I heard it again today: “Only senior pastors can understand the incredible pressure a senior pastor is under.”
I have no reason to doubt the statement or any way to gauge the level of stress a senior pastor deals with. My only experience as the top dog was for 2 1/2 years in a small church in Texas. I’ve lost count of how many pastors I’ve met with, but my perspective is mostly secondhand. From what I’ve observed, however, the lead guy is often in a pressure cooker.
At the same time, I don’t think most senior pastors understand the pressure their staff is under. While they may have been a staff pastor at one time, the “curse of knowledge” says they probably don’t realize they don’t remember what it's like to not be in control. So, for all the senior pastors, here’s a peek at the pressure they bring to the staff.
Here are eight senior pastor stress-inducing phrases:
1. “We’ll figure it out.” Translation: I come up with ideas, and you figure out how to execute them. I can’t be bogged down with the details.
2. “It’s a possibility.” Translation: There is no way in heck we’re going to do that, but I don’t like to say no. So instead, you keep thinking it's a possibility, and I’ll keep dreaming up new ideas for you to work on.
3. “That’s a great idea. Talk to the staff leader.” Translation: That’s a terrible idea, but I don’t like to say no. (See “Its a possibility” above.) I will send you to a staff member who will say no for me, so you’ll be mad at him instead of me.
4. “I was talking to my wife, and she agrees we should change it.” Translation: The law of the pastor’s wife is as unchangeable as the law of the Medes and Persians. There’s no debate, no modification, no appeal. Just make it happen.
5. “We’re going to do what New Elevation Lifechurch does.” Translation: I went to another church conference, and now we’re going to change everything so we can be successful like the really big churches.
6. “We’re going to stop doing what New Elevation Life Church does.” Translation: I know we just changed everything, but I don’t want to do that anymore. We’ve been doing it for three months, and we’re not seeing the results I think we should see. So now we’re going to do something else. (See “We’ll figure it out” above.)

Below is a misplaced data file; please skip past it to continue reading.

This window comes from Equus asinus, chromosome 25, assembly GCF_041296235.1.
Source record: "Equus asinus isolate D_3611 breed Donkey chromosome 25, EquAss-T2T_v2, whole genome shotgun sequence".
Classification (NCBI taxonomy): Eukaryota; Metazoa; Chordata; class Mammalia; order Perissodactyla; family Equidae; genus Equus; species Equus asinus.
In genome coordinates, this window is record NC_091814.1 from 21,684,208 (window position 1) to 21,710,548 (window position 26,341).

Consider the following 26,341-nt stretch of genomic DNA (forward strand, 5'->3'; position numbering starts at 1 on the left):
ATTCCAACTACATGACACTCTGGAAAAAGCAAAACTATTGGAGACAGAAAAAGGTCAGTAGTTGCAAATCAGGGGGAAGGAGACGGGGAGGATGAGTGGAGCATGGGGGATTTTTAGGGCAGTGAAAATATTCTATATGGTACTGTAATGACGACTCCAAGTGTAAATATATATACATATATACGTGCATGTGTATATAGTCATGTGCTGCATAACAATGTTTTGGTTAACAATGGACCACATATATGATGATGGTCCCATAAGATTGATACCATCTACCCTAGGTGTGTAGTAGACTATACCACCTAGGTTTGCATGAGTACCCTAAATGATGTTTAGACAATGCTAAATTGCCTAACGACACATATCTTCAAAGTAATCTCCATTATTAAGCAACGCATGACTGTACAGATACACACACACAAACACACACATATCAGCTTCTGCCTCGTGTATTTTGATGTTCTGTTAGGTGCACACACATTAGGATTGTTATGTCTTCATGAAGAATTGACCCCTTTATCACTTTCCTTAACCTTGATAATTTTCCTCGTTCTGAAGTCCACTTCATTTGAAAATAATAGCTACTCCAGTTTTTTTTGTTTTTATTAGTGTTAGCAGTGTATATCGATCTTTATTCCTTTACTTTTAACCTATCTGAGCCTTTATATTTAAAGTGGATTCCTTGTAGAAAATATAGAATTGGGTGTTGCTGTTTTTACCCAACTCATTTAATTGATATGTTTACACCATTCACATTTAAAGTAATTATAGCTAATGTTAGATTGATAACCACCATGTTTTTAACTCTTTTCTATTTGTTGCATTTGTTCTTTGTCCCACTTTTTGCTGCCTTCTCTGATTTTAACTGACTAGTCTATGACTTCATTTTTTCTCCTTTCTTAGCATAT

7. “We need to reorganize.” Translation: It's time to play staff musical chairs again. Where you stop, nobody knows. Hopefully it won’t involve moving your family this time.
8. “We need to make a change.” Translation: Someone is going to lose their job. As a staff member, you’re never quite sure when this one is coming or when the ax will swing your way. As comforting as it is to know how gut-wrenching this type of decision is for the senior pastor, it still tends to sting a little. (Extreme sarcasm alert in the previous sentence.)
These examples are an exaggeration and compilation of all the pastors I’ve worked with. The point is there are two kinds of stress when working for a church: the stress of being in control and the stress of not being in control.
I’m not saying the stress the staff feels is as intense as the senior pastor’s, but it's good to experience what it’s like to be on the other side of the desk occasionally. Maybe your stress isn’t worse than mine, just different.
Geoff Surratt has served as the pastor of church planting at Saddleback Church and pastor of ministries at Seacoast Church. He is the co-author of The Multisite Church Revolution and The Multisite Church Roadtrip, as well as the author of 10 Stupid Things That Keep Churches From Growing.
For the original article, visit pastors.com.